Video captions are not just convenient for watching videos in silent mode. Captions are essential for people who are deaf or hard-of-hearing. On Facebook, it’s possible to insert captions manually if you don’t have your own editing software. If you have a business Facebook page, just click on the ‘Subtitles and Captions’ button to generate automatic captioning (just be sure to check it as it’s not always accurate!). Consider captioning your social stories too - there are apps such as Clipomatic that do this automatically for you, or simply type the text in yourself. Pro tip: use the microphone function on your phone keyboard to save yourself typing time!
Use initial caps in hashtags with more than one word. So, #WriteYourHashtagsLikeThis, #ratherthanlikethis. It’s easier on the eye for everyone to read, but importantly it makes it easier for screen readers to recognise and differentiate between individual words, otherwise it becomes a confusing garble.
Be considerate with emoji use
Again, screen readers are going to read an emoji out loud - for example, ‘clapping hands’ or ‘hamburger’. Keep this in mind when you’re including a whole string of emojis in a row. For someone who is using a screen reader to consume content, they will hear ❤️❤️❤️❤️ as ‘red heart red heart red heart red heart’. Put a space between emojis too, to make it easier for the screen reader.
For the same reason, consider using short URLs where you need to include a link, because screen readers will have to read them out as if it were one long word. Bitly is a free tool you can use to shorten URLs to add to your social posts (we think it looks cleaner in your copy anyway!)
Avoid ableist language
There are words thrown about every day that we often don’t think could actually be offensive. Try to find alternatives for words like insane, crazy, OCD, lame, etc. While you may have no ill-intent in your use of these words, they can be perceived differently and can be offensive or triggering.
When talking attributes, go with person-first rather than identity-first descriptors, as it puts the individual as the focus, not the descriptor. Here are some examples:
✓ People of colour 𐄂 Coloured people
✓ A woman on the development team 𐄂 A female developer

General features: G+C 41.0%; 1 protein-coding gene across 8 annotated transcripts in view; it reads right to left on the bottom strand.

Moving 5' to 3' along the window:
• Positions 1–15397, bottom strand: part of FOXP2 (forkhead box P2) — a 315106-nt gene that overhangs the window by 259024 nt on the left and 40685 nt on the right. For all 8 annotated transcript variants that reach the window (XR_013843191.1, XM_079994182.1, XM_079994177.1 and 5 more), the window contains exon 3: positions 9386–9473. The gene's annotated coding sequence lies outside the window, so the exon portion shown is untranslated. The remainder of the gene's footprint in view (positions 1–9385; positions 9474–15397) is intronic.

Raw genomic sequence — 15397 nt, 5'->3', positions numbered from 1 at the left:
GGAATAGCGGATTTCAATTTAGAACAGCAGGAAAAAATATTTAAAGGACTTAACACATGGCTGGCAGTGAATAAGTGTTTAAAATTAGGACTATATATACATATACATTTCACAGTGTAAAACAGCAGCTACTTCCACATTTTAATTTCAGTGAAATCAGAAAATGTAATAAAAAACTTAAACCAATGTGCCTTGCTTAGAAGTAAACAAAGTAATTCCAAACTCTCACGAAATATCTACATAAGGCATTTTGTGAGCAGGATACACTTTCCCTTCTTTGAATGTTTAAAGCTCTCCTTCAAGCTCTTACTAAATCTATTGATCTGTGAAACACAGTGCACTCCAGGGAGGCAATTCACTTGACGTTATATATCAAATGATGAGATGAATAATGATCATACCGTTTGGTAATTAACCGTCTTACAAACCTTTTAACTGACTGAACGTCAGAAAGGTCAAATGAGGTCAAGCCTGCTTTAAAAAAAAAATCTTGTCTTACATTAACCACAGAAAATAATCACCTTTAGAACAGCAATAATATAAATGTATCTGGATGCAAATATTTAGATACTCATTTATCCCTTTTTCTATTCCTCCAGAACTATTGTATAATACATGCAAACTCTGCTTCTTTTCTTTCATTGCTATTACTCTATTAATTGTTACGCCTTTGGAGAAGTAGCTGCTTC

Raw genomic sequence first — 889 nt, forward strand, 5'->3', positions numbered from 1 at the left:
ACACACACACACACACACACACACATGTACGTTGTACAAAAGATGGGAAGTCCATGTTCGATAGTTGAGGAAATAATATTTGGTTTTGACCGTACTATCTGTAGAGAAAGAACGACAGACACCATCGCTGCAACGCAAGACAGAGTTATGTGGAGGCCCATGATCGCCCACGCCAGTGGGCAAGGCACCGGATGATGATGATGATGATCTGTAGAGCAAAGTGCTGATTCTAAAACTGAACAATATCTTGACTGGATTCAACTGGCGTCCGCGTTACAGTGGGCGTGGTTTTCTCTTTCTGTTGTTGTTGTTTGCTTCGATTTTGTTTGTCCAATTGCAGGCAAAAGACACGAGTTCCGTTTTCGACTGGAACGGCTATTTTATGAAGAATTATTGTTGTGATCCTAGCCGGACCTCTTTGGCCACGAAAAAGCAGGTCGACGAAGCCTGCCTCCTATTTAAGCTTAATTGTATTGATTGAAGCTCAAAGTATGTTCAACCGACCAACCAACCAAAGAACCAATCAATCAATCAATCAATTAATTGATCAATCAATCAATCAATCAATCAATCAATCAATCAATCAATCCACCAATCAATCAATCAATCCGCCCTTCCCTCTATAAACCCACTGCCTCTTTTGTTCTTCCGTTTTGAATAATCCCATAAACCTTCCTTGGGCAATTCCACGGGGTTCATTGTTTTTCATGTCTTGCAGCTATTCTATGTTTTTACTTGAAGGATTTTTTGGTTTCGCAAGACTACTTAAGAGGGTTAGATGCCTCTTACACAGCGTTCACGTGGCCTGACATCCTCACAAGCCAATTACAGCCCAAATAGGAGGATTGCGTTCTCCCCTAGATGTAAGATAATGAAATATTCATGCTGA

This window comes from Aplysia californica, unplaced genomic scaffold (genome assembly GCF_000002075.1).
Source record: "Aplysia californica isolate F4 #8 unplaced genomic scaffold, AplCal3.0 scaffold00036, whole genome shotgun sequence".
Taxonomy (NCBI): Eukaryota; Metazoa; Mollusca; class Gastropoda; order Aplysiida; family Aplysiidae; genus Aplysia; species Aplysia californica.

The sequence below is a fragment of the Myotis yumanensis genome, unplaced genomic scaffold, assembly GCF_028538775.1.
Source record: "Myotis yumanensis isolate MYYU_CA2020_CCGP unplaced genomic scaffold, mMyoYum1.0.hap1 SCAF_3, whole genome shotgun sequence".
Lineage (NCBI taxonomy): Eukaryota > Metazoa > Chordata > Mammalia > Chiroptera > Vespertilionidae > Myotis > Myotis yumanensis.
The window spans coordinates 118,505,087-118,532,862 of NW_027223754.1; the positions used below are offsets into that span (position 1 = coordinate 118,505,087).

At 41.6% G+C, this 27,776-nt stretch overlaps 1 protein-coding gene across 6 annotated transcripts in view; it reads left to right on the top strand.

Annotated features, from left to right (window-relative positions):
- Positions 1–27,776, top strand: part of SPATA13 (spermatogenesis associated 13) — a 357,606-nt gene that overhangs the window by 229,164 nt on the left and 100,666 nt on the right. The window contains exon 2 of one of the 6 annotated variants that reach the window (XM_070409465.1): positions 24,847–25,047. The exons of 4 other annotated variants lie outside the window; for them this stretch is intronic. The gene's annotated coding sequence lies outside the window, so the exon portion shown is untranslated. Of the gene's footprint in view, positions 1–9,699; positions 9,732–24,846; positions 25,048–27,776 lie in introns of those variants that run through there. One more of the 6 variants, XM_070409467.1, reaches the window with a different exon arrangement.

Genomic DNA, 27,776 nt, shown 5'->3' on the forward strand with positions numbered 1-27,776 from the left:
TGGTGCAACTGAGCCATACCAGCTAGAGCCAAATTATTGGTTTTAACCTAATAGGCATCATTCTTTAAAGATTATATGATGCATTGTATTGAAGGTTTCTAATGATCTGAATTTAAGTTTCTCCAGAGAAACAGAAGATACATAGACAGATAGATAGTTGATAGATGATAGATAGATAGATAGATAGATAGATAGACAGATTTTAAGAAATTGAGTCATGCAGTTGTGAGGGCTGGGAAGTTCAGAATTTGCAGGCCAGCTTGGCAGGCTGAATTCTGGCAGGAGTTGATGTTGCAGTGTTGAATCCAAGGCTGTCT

✓ A man who is blind 𐄂 A blind man
✓ A child with diabetes 𐄂 A diabetic child
It’s also important to avoid words that imply victimhood. For example, there is debate around words like impairment or impaired, as it implies there is a deficit, where someone who is deaf or blind may not consider that their inability to see or hear is a deficit.
Use trigger warnings where necessary
If you discuss sensitive topics in your social posts, consider adding the text ‘Trigger Warning’ to the start of your post, followed by a space. This gives people the opportunity to decide whether they engage with your post or not, based on their own personal experience, perspectives and trauma.
Diverse representation matters
Diversity in our newsfeeds is important - and the responsibility is on us as brands to consider it in our content creation. Use imagery that represents a mix of the spectrum of people who make up our world - genders, ethnicities, disabilities and ages. Be conscious when using marketing personas that you haven’t created them based on assumptions that may lead you to exclude people unconsciously. In an increasingly diverse world, it’s important to market (and therefore build personas) based on needs, not demographics. Share content from, and advocate for all, however be conscious of not leveraging a disabled person as ‘inspiration porn’. That is, portraying or objectifying someone as inspirational solely because of their perceived difference.
The Conscious Style Guide is a helpful resource if you want to learn more about creating inclusive content. It offers great guides and articles to help you understand the use of conscious language across ability and disability, age, ethnicity, race and nationality, religion, gender and sexuality, and more. The Diversity Style Guide is another resource you may like to refer to.
Our world is a beautiful, complex place! Our social feeds should be a reflection of that too, and conscious content creation will only serve to connect us with more people. Our understanding of people, and how we relate to them, is a constant learning curve, and it’s on us as brands to keep ourselves aware, learning and adapting as we go.
Have you learnt something new that you’ll be implementing in your social content creation going forward? Let us know, and help us spread the message of social for all by giving this article a share!